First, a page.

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Workplace Attitudes Toward HIV/AIDS, Acceptance of Condoms Improving, ILO Report Finds

April 17, 2008

Workplace attitudes toward people living with HIV/AIDS, and acceptance of condom use and other preventive measures have increased in some countries as a result of HIV policies and practices, according to a report by the International Labour Organization, the U.N. News Service reports (U.N. News Service, 4/15). The report, titled "Saving Lives, Protecting Jobs," was prepared by the ILO Programme on HIV/AIDS in the World of Work and presented Monday to the U.S. Department of Labor, which is the funding partner in the Strategic HIV/AIDS Responses in Enterprises, or SHARE, project, Occupational Health Safety reports.

The report tracked changes in attitudes related to HIV/AIDS and looked at data collected from the ministries of labor, and employers and employees from workplaces in six SHARE pilot countries, including Belize, Benin, Cambodia, Ghana, Guyana and Togo. According to the report, in all six countries, the proportion of workers who reported supportive attitudes toward co-workers living with HIV/AIDS increased on average from 49% in 2003 to 63% (Occupational Health Safety, 4/15). Attitudes toward condom use also improved in the six countries. The percentage of workers who reported using condoms with nonregular partners increased from 74% in 2003 to 84%, the report found. The recorded changes in behavior could be attributed partly to the increased access to HIV services in the workplaces in all six countries, the report noted (U.N. News Service, 4/15). According to an ILO release, the report also found that in 2003 when SHARE started, only 14% of the participating workplaces in the six pilot countries had codified HIV policies. The report found that 76% of the participating enterprises now have written policies.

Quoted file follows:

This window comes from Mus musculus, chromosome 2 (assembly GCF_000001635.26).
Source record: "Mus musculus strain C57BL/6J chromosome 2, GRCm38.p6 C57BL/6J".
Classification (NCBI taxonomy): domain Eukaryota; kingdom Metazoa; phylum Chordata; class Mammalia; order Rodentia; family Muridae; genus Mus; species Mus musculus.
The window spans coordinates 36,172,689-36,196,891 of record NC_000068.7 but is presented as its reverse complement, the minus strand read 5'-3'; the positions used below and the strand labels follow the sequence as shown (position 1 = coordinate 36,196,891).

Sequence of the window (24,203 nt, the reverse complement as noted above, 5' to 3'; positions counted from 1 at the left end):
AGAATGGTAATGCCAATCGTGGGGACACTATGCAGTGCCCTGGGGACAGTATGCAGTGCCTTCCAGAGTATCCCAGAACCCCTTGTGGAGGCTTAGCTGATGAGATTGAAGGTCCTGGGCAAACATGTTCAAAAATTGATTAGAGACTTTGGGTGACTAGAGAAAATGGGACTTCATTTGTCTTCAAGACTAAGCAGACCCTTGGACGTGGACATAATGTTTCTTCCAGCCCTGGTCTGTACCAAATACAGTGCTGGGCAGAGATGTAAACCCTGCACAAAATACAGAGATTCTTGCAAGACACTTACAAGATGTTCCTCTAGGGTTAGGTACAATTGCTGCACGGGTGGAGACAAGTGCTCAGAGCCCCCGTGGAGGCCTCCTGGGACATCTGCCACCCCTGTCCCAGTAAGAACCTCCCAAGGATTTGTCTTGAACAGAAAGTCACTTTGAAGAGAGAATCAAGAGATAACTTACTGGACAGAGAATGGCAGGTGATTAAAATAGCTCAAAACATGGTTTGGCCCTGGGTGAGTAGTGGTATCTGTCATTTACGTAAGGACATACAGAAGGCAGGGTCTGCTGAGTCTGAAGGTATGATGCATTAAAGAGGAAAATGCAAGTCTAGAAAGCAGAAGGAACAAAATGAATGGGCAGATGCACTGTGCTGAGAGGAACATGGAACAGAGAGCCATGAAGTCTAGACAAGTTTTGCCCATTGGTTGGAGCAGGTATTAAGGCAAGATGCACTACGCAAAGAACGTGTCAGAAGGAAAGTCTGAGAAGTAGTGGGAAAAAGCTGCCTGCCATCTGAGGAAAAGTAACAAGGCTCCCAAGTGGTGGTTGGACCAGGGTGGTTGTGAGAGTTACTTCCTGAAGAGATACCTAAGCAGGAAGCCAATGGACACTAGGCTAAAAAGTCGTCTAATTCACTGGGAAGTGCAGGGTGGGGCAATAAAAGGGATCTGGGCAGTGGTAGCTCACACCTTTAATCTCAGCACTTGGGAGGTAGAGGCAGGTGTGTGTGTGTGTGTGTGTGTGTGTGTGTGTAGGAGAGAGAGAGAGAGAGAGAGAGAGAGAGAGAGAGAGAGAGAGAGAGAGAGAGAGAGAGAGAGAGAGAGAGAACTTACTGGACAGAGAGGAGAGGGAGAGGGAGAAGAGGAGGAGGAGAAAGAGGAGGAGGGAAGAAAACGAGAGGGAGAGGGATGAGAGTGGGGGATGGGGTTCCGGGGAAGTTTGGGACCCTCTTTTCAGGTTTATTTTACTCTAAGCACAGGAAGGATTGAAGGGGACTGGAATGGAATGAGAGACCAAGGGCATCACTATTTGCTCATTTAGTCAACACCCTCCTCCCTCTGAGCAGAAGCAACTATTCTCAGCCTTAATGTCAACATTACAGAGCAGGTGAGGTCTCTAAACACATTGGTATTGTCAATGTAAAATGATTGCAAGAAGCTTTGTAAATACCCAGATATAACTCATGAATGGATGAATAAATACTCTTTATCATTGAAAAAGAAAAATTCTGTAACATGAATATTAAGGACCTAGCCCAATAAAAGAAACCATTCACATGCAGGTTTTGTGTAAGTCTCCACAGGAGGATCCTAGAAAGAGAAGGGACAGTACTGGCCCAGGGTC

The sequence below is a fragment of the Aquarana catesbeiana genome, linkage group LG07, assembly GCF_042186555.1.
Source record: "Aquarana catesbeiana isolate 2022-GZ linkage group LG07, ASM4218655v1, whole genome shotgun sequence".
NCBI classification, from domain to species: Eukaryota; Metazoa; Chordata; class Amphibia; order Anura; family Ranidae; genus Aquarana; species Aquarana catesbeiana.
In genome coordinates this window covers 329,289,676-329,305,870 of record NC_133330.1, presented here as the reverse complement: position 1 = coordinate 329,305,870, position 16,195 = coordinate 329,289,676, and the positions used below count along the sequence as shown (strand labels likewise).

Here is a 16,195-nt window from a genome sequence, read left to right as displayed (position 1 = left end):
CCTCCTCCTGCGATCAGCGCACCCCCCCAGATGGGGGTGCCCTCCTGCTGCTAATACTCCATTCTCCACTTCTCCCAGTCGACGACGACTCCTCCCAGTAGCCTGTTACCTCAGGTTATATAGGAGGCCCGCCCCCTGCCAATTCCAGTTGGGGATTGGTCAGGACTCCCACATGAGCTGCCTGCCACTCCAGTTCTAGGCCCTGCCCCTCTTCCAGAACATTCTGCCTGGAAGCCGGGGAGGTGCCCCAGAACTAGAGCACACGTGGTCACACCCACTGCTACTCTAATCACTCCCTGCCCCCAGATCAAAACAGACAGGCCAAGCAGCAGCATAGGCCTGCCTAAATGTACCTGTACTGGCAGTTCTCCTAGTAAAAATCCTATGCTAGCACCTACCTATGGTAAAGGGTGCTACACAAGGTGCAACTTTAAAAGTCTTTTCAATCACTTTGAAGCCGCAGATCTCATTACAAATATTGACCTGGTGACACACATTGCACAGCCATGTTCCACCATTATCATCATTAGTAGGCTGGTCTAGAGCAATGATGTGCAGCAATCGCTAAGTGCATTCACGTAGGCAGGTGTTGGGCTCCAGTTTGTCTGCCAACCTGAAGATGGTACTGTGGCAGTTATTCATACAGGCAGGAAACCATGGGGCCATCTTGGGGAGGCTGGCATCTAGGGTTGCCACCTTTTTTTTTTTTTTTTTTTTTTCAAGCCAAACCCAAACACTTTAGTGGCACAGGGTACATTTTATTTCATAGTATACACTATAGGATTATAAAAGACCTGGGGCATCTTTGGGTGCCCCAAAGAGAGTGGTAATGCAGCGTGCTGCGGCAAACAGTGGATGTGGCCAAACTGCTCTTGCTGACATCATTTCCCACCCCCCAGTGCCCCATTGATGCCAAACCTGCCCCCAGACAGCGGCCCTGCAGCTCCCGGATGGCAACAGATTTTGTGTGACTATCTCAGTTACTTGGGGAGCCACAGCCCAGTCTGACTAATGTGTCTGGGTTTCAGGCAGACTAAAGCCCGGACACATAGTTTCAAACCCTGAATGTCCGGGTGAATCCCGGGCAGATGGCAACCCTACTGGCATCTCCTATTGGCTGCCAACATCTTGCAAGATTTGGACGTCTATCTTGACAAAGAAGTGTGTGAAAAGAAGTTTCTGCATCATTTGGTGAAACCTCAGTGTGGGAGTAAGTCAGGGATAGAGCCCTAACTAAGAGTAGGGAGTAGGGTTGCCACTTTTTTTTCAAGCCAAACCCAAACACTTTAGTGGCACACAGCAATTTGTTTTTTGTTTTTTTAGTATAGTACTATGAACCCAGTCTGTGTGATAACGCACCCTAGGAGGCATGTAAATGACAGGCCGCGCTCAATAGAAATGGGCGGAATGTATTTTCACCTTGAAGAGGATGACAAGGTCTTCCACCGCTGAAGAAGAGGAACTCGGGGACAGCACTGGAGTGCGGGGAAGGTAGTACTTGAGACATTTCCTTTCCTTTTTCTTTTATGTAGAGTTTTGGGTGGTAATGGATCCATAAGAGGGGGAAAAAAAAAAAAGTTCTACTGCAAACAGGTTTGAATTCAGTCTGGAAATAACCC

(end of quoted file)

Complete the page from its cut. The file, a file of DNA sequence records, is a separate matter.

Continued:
ILO's SHARE project is active in more than 650 workplaces in 24 countries and covers about one million workers. Of the 24 countries, 16 have adopted a national policy or declaration on HIV. Sophia Kisting, director of ILO's Programme on HIV/AIDS in the World of Work, said the program "helps to protect the ILO's constituents from HIV, which challenges the implementation of its decent work agenda." She added, "Several countries offer outstanding examples of how they address HIV/AIDS using the workplace for prevention, care and support and tackle stigma and discrimination." The report also indicates that employers' and workers' organizations are using ILO's Code of Practice on HIV/AIDS to develop policies and practices for the workplace, according to the release (ILO release, 4/14).

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